Talk:Unit type

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Void type[edit]

Isn't the statment about the void type being the unit type not true? If unit is a mathmatical type that allows only one value, then void would not meet this qualification because, as is stated in the page, it contains no values. --NotQuiteEXPComplete 03:03, 9 August 2006 (UTC)

In the page it is stated that C++ and others don't provide any way to access the value of void, rather than void doesn't have any value at all :) 150.254.31.52 13:11, 11 December 2006 (UTC)
Hmm if the void type didn't have a value, it would not be an "inhabited type", which means that it would be judgementally equivalent to false. But in most programming languages, 'void' is not a synonym for 'false'. So, from the theoretical type theory point of view, the Void type does have a single value, the void value. Right? 99.153.64.179 (talk) 19:37, 26 June 2013 (UTC)

Clean[edit]

There are no () in Clean. ~~ —Preceding unsigned comment added by 91.124.209.143 (talk) 06:46, 3 December 2007 (UTC)

void in C is a bottom type.[edit]

The C standard (ISO/IEC 9899:1999) states:

6.2.5 Types

[...]

19 The void type comprises an empty set of values; it is an incomplete type that cannot be completed.

So it is clearly a bottom type, not a unit type. I don't know how to fix this, as it is also about C++, C# and Java which I don't know. --Army1987 (talk) 10:01, 13 March 2008 (UTC)

I think that just means you can't have a variable of void type or something, which as mentioned in the article is not that important. Regardless of what it says, void is used where the unit type would mostly be used in other languages; for example, as the return type of functions that don't return anything. In type theory, it's not possible to have a function that returns the bottom type, because there are no values of this type for it to get from anywhere, so you could never write it (unless the function also took in an argument of the bottom type, but then nobody could ever call it). (The bottom type corresponds to "false" in Curry-Howard correspondence; and it is impossible to prove "x -> false" unless "x" was also false.) Evaluating something of the bottom type would produce an error, e.g. in Haskell, which is completely different from a function that doesn't return anything in C. --Spoon! (talk) 20:45, 23 August 2008 (UTC)

I also think this is wrong. It's of course true that if we translate ML or Haskell then int -> unit becomes void (*)(int), but the C way of thinking says that this function does not return a value, not that it returns a trivial value. (I wouldn't call this the bottom type either, though. There are no values of type void, but that's not what it means in this case. You can't write void x = f(). The C family just has a complicated function call system where functions types comprise a list (possibly empty) of arguments and an optional return type, where the omission of a return type is written void.) C does have a unit type, though: struct {}. It is not commonly used. — brighterorange (talk) 05:39, 2 March 2009 (UTC)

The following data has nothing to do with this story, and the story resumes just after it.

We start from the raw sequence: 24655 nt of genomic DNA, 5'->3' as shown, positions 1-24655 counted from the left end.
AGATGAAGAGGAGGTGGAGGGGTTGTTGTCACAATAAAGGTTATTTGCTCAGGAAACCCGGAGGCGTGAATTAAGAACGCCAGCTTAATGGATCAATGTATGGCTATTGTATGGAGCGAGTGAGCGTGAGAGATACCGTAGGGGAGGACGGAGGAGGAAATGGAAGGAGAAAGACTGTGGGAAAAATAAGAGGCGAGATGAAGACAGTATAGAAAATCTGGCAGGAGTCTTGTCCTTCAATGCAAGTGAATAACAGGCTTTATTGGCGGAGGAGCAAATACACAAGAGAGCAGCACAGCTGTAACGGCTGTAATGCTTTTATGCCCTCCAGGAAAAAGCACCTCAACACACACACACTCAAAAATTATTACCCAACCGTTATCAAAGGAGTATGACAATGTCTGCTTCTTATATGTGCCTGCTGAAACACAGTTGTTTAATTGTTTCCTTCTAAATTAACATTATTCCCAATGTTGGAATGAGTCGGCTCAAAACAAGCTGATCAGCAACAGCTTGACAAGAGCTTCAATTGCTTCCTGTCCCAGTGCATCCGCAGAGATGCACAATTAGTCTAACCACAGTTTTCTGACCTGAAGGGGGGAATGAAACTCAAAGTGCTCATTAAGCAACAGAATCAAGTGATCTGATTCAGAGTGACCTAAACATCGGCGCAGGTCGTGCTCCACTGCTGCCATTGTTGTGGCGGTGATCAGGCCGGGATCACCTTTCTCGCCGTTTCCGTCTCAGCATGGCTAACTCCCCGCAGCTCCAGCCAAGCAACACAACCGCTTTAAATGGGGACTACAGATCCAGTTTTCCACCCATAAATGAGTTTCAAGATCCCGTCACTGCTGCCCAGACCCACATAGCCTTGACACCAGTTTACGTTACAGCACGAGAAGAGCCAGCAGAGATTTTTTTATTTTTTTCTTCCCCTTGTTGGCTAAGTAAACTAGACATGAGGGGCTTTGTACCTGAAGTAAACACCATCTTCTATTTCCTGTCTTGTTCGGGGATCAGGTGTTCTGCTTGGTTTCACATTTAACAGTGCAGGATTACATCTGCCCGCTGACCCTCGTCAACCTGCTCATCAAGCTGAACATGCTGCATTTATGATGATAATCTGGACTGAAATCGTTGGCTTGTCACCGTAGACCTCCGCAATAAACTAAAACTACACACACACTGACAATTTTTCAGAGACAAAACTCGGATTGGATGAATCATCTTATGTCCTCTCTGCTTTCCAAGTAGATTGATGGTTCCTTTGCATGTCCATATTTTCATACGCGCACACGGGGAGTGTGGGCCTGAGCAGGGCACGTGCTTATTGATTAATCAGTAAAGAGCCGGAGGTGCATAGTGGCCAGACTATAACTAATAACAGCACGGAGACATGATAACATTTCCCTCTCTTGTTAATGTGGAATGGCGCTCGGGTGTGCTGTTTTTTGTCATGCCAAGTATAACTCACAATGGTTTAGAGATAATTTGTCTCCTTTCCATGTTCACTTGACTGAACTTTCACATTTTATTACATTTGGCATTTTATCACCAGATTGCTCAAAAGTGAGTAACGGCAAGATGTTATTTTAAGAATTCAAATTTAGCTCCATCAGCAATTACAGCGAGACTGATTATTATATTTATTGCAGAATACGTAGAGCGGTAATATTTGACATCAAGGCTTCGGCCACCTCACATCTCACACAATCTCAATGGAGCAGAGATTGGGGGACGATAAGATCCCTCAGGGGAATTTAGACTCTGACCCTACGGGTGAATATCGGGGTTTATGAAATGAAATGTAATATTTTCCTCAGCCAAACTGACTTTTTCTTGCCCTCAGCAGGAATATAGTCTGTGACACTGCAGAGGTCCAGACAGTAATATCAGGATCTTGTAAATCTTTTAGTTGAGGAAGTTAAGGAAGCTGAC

I agree with this too. It struck me as wrong as well, and made the same reasoning. I'll fix the article. Pcap ping 18:20, 17 August 2009 (UTC)

Pierce in TAPL notes that void corresponds to the Unit type, while Bottom would correspond to function which cannot return, e.g. abort or a continuation.

Type theory Imperative languages Inhabitants Storage requirements
Unit void 1 log2 1 = 0 b
Bottom __noreturn__ 0 log2 0 = not defined

Ruud 22:49, 18 May 2011 (UTC)

Yes, I agree. (void)0 is (the only) inhabitant of the type void,. Even though this type has some limitations in C and C++ compared to other types, it's a limited version of Unit, and has nothing to do with Bottom. So the article should be fixed either to say that void=Unit and that there are some limitations, or that void is not Unit, but it's close. Anyway, saying void=Bottom is wrong. — Preceding unsigned comment added by Poletti.marco (talkcontribs) 16:34, 14 July 2012 (UTC)
Yes, from the point of view of theoretical type theory, the C standard is badly worded. That is, a type without a value is an "uninhabited type", and all uninhabited types are judgementally equal to false. Since void in C isn't a synonym for false, it can't actually be uninhabited -- it does have a value, and the value is void. BTW, we need an article for judegment (type theory) or judgement (logic) or judgement (sequent calculus) or something like that ... 99.153.64.179 (talk) 19:43, 26 June 2013 (UTC)

Someone is competing with my writing and I leave this for open discussion[edit]

http://en.wikipedia.org/w/index.php?title=Unit_type&diff=309807458&oldid=309758990 --124.78.228.114 (talk) 13:44, 27 August 2009 (UTC)

I replied on your talk page. Pcap ping 19:56, 27 August 2009 (UTC)

"return"ing a void function[edit]

What about this?

#include <stdio.h>

void f(void)
{
  puts("in f.");
}

void g(void)
{
  puts("in g.");
  return f();
}

int main(void)
{
  g();
  return 0;
}

It compiles on gcc (last time I checked), and it works as expected. -- 92.229.73.235 (talk) 07:01, 8 March 2010 (UTC)

Theory of unit type[edit]

A nice theoretical presentation, similar to unit+type in nLab would make a nice addition to this article.99.153.64.179 (talk) 19:55, 26 June 2013 (UTC)